Chat with us, powered by LiveChat Please see the attached files Due on 10th March. 1. Dat - Study Help
  

Please see the attached files

Due on 10th March.

1. Data & Results to be done (Use Study material and simulation link for this)

simulation link: ?https://phet.colorado.edu/en/simulation/molecule-shapes?

2. Post Lab assignment to be done

Name __________________________

Module 5

Post-Lab Assignment

Short Answer (35 points)

Answer the following questions based on material covered in this module. (5 points each.)

(You must use complete sentences when answering each question.

1-point deduction per question not answered in complete sentences.)

1) Based on your data from the simulation, what is the connection between the number of electron groups and the electron geometry? ?

2) Describe how the electron geometry changes if you replace a bond with a lone pair. (Does it change?)

3) Describe how the molecule geometry changes if you replace a bond with a lone pair.

4) How is the bent geometry related to the trigonal planar geometry?

5) How is the bent geometry related to the tetrahedral geometry?

6) How is the trigonal pyramidal geometry related to the tetrahedral geometry?

7) For the molecules in the last part of the assignment, how close were your predictions? Explain. ?

Experiment 5:
Molecular Geometry

1

Data Collection and Results Pages Name: ___________________________________
Date: ___________________

Go to the simulation. Run the Model simulator.
Answer the following questions using complete sentences.

1. Play with the simulator a bit. Describe the geometry that you find most
interesting.

2. What options do you have that you can turn on and off?

3. What additional options do you have on the Real Molecules simulator?

4.Using only single-bonding (the first type) on the Model screen, build molecules
according to the following chart and fill in information. Use no Lone Pairs.

Number
of
Bonds

Molecule Geometry Electron Geometry Bond Angles Drawing

1

2

3

4

EXPERIMENT 5: MOLECULAR GEOMETRY 2

5. Now you will use some lone pairs to see how they affect the molecular shape.
Build models with the number of bonds and lone pairs you see in the chart.

6. Do any of the geometry names change if you use double or triple bonds instead of
single bonds? If yes, which ones?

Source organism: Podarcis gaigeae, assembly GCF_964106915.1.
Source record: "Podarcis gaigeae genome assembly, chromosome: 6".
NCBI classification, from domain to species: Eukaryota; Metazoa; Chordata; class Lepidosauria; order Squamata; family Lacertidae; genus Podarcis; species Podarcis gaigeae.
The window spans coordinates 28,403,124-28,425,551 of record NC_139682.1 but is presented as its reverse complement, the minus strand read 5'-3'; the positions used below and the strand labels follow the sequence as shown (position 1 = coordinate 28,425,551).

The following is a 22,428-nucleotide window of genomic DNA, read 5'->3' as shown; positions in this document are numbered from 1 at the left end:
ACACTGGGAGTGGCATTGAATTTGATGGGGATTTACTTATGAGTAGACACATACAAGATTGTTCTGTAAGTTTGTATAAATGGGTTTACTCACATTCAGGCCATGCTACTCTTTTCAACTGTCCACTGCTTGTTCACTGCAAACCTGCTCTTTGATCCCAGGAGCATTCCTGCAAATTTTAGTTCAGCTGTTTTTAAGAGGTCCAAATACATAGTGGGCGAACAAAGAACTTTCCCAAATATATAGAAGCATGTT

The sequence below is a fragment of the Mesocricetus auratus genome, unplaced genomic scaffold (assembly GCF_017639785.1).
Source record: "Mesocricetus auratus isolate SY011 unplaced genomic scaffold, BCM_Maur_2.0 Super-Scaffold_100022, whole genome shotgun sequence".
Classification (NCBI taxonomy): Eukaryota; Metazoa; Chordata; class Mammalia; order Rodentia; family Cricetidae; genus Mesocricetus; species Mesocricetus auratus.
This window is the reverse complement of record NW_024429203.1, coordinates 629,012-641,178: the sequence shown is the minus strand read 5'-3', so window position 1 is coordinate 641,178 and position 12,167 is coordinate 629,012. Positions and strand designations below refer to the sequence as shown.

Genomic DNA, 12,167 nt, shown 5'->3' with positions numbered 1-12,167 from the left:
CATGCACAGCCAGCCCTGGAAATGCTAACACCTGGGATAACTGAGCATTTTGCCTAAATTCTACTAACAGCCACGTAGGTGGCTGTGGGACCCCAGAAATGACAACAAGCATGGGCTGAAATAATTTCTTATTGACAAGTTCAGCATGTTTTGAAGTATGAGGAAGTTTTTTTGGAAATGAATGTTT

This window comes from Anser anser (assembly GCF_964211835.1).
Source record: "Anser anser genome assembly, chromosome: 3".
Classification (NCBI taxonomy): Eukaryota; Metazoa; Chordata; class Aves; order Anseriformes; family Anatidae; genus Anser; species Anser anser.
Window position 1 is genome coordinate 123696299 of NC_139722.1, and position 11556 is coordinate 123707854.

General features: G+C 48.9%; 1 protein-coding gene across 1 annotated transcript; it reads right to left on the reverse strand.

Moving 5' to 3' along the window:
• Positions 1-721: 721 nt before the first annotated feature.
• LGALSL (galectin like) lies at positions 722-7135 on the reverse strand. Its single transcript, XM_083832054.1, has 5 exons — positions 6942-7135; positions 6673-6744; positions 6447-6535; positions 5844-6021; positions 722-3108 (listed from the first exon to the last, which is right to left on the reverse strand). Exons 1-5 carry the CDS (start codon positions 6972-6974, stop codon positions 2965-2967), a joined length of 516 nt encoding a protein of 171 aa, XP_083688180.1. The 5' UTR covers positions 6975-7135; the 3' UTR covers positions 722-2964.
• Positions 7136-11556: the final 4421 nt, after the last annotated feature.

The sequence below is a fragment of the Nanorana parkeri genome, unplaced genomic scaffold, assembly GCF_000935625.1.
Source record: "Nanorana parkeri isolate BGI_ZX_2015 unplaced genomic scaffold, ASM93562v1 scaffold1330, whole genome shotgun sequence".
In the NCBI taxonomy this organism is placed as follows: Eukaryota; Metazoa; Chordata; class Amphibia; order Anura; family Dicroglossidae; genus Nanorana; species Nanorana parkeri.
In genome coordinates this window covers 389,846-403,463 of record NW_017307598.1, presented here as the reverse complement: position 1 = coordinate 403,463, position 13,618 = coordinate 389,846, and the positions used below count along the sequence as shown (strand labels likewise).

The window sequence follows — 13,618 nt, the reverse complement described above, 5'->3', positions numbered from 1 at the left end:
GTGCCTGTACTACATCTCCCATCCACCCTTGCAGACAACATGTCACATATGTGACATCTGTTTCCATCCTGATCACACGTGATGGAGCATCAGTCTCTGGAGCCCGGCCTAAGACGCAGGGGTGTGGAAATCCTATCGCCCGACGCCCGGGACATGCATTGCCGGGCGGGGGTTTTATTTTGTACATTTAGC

Number
of
Bonds

Number
of Lone
Pairs

Molecule
Geometry

Electron
Geometry

Bond
Angles Drawing

1 0

2 0

3 0

2 1

4 0

3 1

2 2

1 3

EXPERIMENT 5: MOLECULAR GEOMETRY 3

7. The phrase ?electron groups? or ?electron clouds? is used in discussions of
molecular geometry to mean either a bond or lone pair on the central atom of a
molecule. Look at the chart you filled out for question 5. Total up the number of
electron groups (bonds and lone pairs) for each row in the chart and write it next to
the beginning of each row. How many different totals are there? What are they?

8. Relate the number of electron groups to the electron geometries:

No. of Groups Electron Geometry

1
2
3
4

9. Predict the molecular geometry of the following molecules. Build a model of each
compound in the Real Molecules simulator. (Turn on and off the lone pairs to see
the differences.) Confirm or correct each of your predictions:

Compound Predicted Molecule Geometry Actual Molecule Geometry

H2O

CO2

SO2

XeF2

BF3

ClF3

NH3

CH4

SF4

XeF4

BrF5

PCl5

SF6

Experiment 6

MOLECULAR GEOMETRY

Experiment 5: MOLECULAR GEOMETRY

Experiment 5: MOLECULAR GEOMETRY


Purpose: To build chemical structures using molecular models and to extract information about nonbonding groups of electrons on a central atom in a molecular model structure.

Introduction


Molecular Geometry:
The 3-dimensional shape of a molecule, the molecular geometry, plays an important part in how a substance reacts both physically and chemically. In your chemistry lectures you should have already learned how to write Lewis structures when given a molecular formula. This experiment will not deal with learning how to write Lewis structures. However, it is important to review a few terms before we proceed. We will be dealing with both neutral molecules (e.g. H2O) as well as polyatomic ions (e.g. NO3). The term ?species? will be used to indicate both neutral molecules and polyatomic ions.